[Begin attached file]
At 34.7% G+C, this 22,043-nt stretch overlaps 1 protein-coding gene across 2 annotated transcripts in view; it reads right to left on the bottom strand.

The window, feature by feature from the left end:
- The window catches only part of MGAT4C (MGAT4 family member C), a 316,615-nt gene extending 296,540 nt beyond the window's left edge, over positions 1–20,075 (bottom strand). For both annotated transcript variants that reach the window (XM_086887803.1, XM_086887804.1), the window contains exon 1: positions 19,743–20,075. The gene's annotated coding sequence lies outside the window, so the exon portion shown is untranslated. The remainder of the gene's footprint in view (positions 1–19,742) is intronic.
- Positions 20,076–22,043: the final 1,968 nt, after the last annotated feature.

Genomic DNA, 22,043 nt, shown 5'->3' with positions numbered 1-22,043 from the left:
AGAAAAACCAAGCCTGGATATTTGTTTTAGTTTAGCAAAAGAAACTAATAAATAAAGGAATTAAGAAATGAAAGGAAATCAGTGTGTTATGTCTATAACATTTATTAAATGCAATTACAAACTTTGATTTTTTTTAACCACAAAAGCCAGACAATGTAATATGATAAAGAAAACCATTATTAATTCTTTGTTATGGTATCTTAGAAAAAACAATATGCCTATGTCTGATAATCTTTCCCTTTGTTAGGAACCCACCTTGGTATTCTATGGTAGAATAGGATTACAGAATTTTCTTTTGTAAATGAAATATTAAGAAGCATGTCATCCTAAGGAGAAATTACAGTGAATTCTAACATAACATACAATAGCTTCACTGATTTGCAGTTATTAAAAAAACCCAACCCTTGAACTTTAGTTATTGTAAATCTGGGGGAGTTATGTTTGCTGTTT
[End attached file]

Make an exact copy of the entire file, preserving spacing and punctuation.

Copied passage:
At 34.7% G+C, this 22,043-nt stretch overlaps 1 protein-coding gene across 2 annotated transcripts in view; it reads right to left on the bottom strand.

The window, feature by feature from the left end:
- The window catches only part of MGAT4C (MGAT4 family member C), a 316,615-nt gene extending 296,540 nt beyond the window's left edge, over positions 1–20,075 (bottom strand). For both annotated transcript variants that reach the window (XM_086887803.1, XM_086887804.1), the window contains exon 1: positions 19,743–20,075. The gene's annotated coding sequence lies outside the window, so the exon portion shown is untranslated. The remainder of the gene's footprint in view (positions 1–19,742) is intronic.
- Positions 20,076–22,043: the final 1,968 nt, after the last annotated feature.

Genomic DNA, 22,043 nt, shown 5'->3' with positions numbered 1-22,043 from the left:
AGAAAAACCAAGCCTGGATATTTGTTTTAGTTTAGCAAAAGAAACTAATAAATAAAGGAATTAAGAAATGAAAGGAAATCAGTGTGTTATGTCTATAACATTTATTAAATGCAATTACAAACTTTGATTTTTTTTAACCACAAAAGCCAGACAATGTAATATGATAAAGAAAACCATTATTAATTCTTTGTTATGGTATCTTAGAAAAAACAATATGCCTATGTCTGATAATCTTTCCCTTTGTTAGGAACCCACCTTGGTATTCTATGGTAGAATAGGATTACAGAATTTTCTTTTGTAAATGAAATATTAAGAAGCATGTCATCCTAAGGAGAAATTACAGTGAATTCTAACATAACATACAATAGCTTCACTGATTTGCAGTTATTAAAAAAACCCAACCCTTGAACTTTAGTTATTGTAAATCTGGGGGAGTTATGTTTGCTGTTT